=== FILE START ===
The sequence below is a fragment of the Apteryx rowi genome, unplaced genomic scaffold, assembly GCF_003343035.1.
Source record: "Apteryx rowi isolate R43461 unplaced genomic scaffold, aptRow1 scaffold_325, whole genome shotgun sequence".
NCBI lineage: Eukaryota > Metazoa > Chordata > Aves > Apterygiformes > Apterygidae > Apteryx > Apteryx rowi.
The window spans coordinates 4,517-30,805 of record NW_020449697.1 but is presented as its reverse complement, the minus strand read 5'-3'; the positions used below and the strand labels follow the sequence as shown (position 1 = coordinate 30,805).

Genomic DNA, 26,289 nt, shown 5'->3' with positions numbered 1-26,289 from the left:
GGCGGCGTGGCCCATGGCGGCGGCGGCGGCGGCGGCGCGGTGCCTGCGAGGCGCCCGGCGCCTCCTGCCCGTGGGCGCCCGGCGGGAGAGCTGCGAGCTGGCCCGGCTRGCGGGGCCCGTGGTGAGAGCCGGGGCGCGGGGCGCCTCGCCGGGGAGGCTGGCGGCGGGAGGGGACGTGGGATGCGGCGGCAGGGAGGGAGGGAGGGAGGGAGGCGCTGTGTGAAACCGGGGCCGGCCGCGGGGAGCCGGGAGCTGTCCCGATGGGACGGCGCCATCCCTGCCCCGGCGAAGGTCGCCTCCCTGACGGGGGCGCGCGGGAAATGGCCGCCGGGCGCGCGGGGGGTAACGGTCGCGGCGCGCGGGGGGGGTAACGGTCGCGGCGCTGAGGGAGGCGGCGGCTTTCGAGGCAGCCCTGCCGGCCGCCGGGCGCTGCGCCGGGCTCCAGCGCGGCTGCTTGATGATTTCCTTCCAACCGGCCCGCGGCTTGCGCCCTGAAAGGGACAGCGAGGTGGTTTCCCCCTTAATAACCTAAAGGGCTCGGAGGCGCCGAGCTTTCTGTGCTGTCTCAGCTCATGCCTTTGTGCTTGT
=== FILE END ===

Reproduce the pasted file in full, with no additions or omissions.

The sequence below is a fragment of the Apteryx rowi genome, unplaced genomic scaffold, assembly GCF_003343035.1.
Source record: "Apteryx rowi isolate R43461 unplaced genomic scaffold, aptRow1 scaffold_325, whole genome shotgun sequence".
NCBI lineage: Eukaryota > Metazoa > Chordata > Aves > Apterygiformes > Apterygidae > Apteryx > Apteryx rowi.
The window spans coordinates 4,517-30,805 of record NW_020449697.1 but is presented as its reverse complement, the minus strand read 5'-3'; the positions used below and the strand labels follow the sequence as shown (position 1 = coordinate 30,805).

Genomic DNA, 26,289 nt, shown 5'->3' with positions numbered 1-26,289 from the left:
GGCGGCGTGGCCCATGGCGGCGGCGGCGGCGGCGGCGCGGTGCCTGCGAGGCGCCCGGCGCCTCCTGCCCGTGGGCGCCCGGCGGGAGAGCTGCGAGCTGGCCCGGCTRGCGGGGCCCGTGGTGAGAGCCGGGGCGCGGGGCGCCTCGCCGGGGAGGCTGGCGGCGGGAGGGGACGTGGGATGCGGCGGCAGGGAGGGAGGGAGGGAGGGAGGCGCTGTGTGAAACCGGGGCCGGCCGCGGGGAGCCGGGAGCTGTCCCGATGGGACGGCGCCATCCCTGCCCCGGCGAAGGTCGCCTCCCTGACGGGGGCGCGCGGGAAATGGCCGCCGGGCGCGCGGGGGGTAACGGTCGCGGCGCGCGGGGGGGGTAACGGTCGCGGCGCTGAGGGAGGCGGCGGCTTTCGAGGCAGCCCTGCCGGCCGCCGGGCGCTGCGCCGGGCTCCAGCGCGGCTGCTTGATGATTTCCTTCCAACCGGCCCGCGGCTTGCGCCCTGAAAGGGACAGCGAGGTGGTTTCCCCCTTAATAACCTAAAGGGCTCGGAGGCGCCGAGCTTTCTGTGCTGTCTCAGCTCATGCCTTTGTGCTTGT